Unfortunately… not so many good news this time.
How good are you at detecting diseased people?
“This really is the worst-case scenario,” said one scientist.
Living in a sterile, controlled environment make lab mice not such a good model for human diseases.
We really do have a lot in common with dolphins.
Some pretty bad news for European snakes.
Viruses are mutating and adapting to the human body.
South Africa has announced plans for what will be the continent’s largest study.
Elephants don’t walk on high heels, but they act like they do nevertheless.
Dialysis on the go may soon become reality.
The World Health Organization (WHO) has officially endorsed the world’s first Dengue fever vaccine, a disease that infects 390 million people each year.
Westerners are horror-struck by the prospect of an Ebola or Zika pandemic in their very own neighbourhood. Media panic aside, that’s extremely unlikely thanks to modern medical science. Our close cousins, the Neanderthals, weren’t so lucky tens of thousands of years ago when they first met us, humans. British researchers analyzed ancient bone DNA and sequenced pathogens and found some infectious diseases are far older than we thought. They argue that it’s very likely that humans passed many diseases to Neandertals, the two species having interbred, like tapeworm, tuberculosis, stomach ulcers and types of herpes.
Mouth microbes may be connected to a variety of illnesses, more and more studies are showing. Dental care has been disconnected from general health care for many years now, but the more you start to think about it, the stranger it seems. After all, you don’t really separate any other branch of medicine so… why teeth? It all started in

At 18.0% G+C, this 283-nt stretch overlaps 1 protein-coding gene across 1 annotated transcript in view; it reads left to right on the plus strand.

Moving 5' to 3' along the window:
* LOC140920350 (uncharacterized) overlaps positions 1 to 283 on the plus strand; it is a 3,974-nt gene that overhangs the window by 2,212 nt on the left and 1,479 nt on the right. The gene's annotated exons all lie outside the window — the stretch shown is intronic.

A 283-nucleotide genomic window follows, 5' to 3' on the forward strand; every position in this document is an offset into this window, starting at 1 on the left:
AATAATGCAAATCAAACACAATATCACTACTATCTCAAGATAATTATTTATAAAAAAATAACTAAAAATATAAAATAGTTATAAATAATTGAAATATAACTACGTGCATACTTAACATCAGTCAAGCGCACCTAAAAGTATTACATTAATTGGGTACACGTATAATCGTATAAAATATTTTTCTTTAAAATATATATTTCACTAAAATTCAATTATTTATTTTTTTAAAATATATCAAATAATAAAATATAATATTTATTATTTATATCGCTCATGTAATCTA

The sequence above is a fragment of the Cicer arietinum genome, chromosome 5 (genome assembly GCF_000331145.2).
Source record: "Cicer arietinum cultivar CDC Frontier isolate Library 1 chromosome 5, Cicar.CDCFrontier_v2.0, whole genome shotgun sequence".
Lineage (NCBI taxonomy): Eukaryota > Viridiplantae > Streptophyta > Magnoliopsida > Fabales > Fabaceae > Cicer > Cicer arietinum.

In what has the potential to be a paradigm shift, doctors report extraordinary progress in treating patients with a severe, terminally form of leukaemia.
The transplant community has established a new committee to address the recent Zika virus outbreak, and protect organ transplant patients from the potential dangers of the virus.
It’s a horrific disease, but one that may be going to the history books soon.
A new highly infectious diseases has been observed in tadpoles from three continents, threatening global populations. The disease, which was identified and described by British scientists, is a distant relative of an oyster disease. “Phylogenetic analyses revealed that this infectious agent was affiliated with the Perkinsea: a parasitic group within the alveolates exemplified by Perkinsus sp., a “marine” protist responsible
A disease called black band coral disease is affecting nearly half of the reef sites researchers have surveyed in waters off Kauai and threatens to destroy Hawaii’s reefs, according to the state Department of Land and Natural Resources.
It’s increasingly hard to eat less sugar, as market shelves are filled with sugary products. In the past ten years alone, global sugar intake has risen by ten percent. In what’s not the first and surely not the last appeal of the sort, the Wold Health Organization reports adults and children from the Americas to Western Europe and the Middle East must halve their daily sugar intake to reach acceptable levels. Otherwise the risk of obesity and tooth decay, to name a few, will skyrocket. In terms of daily energy intake, the new guidelines means that people should keep sugar at a maximum of 10% of equivalent energy.
In just 7 years, a disease called white-nose syndrome has killed more than 5 million North American bats, almost wiping out entire colonies. The disease has been reported in caves and mines of 25 states throughout the Northeastern U.S. and no treatment or practical way of halting the disease has been proposed. The disease is caused by a fungus, Pseudogymnoascus destructans, which colonizes